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Shale Boom Royalties Come Back to Bite Chesapeake

Chesapeake Energy Corp. has agreed to pay nearly US$53 million dollars to settle a suit over unpaid royalties in north Texas, according to Oklahoma state media reports.

A total of US$29.4 million in cash will be paid to the plaintiffs in the class-action suit and another US$10 million will be distributed through a promissory note payable in three years. French Total SA, Chesapeake’s joint venture partner, agreed to pay US$13.1 million on top of its partner’s offerings.

“We are pleased to have reached a mutually acceptable resolution of this legacy issue and look forward to further strengthening our relationships with our royalty owners,” Gordon Pennoyer, a spokesperson for Chesapeake said in a statement carried by the Oklahoman.

Related: OPEC Head Calls for $65 Oil

At least 90 percent of the plaintiffs have to approve the deal for the money to be split and distributed. If adopted, the agreement would end the lawsuit lodged by landowners in Tarrant and Johnson counties. The plaintiffs said the company underpaid royalties for natural gas extraction on their land in the Barnett Shale by several hundred million dollars.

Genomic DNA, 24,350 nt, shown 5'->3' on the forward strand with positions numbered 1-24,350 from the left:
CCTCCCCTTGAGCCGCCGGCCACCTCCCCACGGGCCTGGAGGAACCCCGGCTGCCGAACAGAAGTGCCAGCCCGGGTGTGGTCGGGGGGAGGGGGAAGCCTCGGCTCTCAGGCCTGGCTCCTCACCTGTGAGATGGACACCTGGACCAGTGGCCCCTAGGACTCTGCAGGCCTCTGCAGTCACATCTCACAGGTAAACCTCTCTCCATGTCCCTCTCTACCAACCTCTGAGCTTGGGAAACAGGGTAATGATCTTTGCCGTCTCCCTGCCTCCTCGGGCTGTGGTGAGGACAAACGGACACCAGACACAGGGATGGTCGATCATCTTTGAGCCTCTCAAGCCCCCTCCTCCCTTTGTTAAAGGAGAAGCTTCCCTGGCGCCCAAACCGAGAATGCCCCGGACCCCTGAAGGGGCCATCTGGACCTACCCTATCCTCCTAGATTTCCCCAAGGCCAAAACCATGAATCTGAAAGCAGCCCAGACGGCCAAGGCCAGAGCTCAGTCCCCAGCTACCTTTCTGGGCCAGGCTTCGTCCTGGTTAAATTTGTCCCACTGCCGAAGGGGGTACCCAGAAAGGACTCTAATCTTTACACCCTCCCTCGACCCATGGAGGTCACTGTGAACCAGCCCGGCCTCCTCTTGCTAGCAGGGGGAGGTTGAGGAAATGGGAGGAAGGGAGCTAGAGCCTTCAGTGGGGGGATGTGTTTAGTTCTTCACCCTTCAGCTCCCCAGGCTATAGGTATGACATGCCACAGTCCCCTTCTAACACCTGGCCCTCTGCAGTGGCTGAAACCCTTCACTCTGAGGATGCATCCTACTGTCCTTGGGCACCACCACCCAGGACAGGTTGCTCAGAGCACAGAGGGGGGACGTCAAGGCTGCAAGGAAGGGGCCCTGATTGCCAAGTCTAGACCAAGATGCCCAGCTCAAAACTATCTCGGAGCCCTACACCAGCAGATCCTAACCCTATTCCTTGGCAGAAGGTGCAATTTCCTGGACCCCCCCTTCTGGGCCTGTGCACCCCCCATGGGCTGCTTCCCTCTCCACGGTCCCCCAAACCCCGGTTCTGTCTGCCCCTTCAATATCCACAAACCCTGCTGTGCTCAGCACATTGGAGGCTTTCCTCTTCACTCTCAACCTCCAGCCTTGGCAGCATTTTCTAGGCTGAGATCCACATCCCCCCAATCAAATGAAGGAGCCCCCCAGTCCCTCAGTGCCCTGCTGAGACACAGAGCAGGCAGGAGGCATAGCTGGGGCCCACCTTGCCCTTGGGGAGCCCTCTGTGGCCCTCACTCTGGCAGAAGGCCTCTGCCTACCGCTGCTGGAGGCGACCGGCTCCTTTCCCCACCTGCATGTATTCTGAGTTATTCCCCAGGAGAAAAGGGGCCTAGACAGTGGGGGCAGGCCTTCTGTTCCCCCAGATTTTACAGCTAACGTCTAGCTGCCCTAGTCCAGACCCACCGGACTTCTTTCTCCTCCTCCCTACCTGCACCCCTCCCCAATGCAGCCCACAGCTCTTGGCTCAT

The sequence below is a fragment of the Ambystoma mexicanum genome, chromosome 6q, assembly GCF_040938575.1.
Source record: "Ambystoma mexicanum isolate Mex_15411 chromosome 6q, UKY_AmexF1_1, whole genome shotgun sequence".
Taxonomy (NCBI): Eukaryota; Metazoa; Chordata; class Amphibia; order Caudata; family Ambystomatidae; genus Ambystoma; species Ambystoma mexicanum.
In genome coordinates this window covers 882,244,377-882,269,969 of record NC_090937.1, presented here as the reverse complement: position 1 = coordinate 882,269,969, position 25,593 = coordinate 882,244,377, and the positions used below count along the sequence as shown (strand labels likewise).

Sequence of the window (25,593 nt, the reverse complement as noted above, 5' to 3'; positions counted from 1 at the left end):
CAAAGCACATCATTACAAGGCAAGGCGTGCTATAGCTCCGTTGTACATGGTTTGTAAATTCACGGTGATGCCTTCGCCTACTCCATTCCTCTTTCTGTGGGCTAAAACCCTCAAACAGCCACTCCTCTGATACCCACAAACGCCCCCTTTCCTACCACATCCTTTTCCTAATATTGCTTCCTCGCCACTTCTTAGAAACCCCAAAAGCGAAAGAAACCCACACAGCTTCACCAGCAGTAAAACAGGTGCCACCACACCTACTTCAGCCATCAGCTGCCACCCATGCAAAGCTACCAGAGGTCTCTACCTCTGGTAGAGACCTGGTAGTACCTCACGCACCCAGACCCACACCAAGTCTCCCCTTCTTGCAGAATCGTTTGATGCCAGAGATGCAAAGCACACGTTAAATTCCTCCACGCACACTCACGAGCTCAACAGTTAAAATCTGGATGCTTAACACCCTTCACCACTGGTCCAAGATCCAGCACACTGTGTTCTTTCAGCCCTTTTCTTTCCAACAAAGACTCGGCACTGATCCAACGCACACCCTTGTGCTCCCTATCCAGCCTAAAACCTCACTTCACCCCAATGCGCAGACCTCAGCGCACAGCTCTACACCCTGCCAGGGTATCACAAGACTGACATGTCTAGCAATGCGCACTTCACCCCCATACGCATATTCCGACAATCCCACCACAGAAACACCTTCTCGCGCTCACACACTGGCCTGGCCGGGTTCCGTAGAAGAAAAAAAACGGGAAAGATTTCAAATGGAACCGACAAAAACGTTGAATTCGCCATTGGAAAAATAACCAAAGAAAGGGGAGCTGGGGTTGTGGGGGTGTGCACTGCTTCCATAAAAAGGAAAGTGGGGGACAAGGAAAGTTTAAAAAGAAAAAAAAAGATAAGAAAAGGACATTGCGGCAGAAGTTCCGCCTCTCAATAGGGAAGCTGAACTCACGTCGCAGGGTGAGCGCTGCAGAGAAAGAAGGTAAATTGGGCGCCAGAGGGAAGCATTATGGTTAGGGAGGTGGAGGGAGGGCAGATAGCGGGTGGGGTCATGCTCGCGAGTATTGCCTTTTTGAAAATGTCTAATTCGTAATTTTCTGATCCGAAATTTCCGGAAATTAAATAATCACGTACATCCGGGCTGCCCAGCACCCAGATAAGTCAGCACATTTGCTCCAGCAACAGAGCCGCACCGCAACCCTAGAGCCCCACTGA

Chesapeake has been accused of deducting post-production costs from the royalty payments, which the plaintiffs say is against the terms of their contract with the company.

“After three weeks of good-faith mediation led by a former federal judge, the MDL (multi-district litigation) No.1 case has been resolved to our satisfaction, though it is subject to our clients' written approval,” Chesapeake’s law firms, McDonald Law Firm and Circelli, Walter & Young, said in a statement. "We are pleased that we have achieved a mutually acceptable global settlement and greatly appreciate the constructive approach taken by Chesapeake's current leadership to resolve this matter.”

Related: Is OPEC A U.S. National Security Threat?

Another case in Fort Worth, Texas, led Chesapeake to agree to a US$6 million settlement for similar violations with 260 different lease agreements, though the city’s council will meet late Tuesday to suggest amendments to the proposal.

In recent months, the company has settled at least 13 more royalty-related lawsuits in the United States.

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By Zainab Calcuttawala for Oilprice.com

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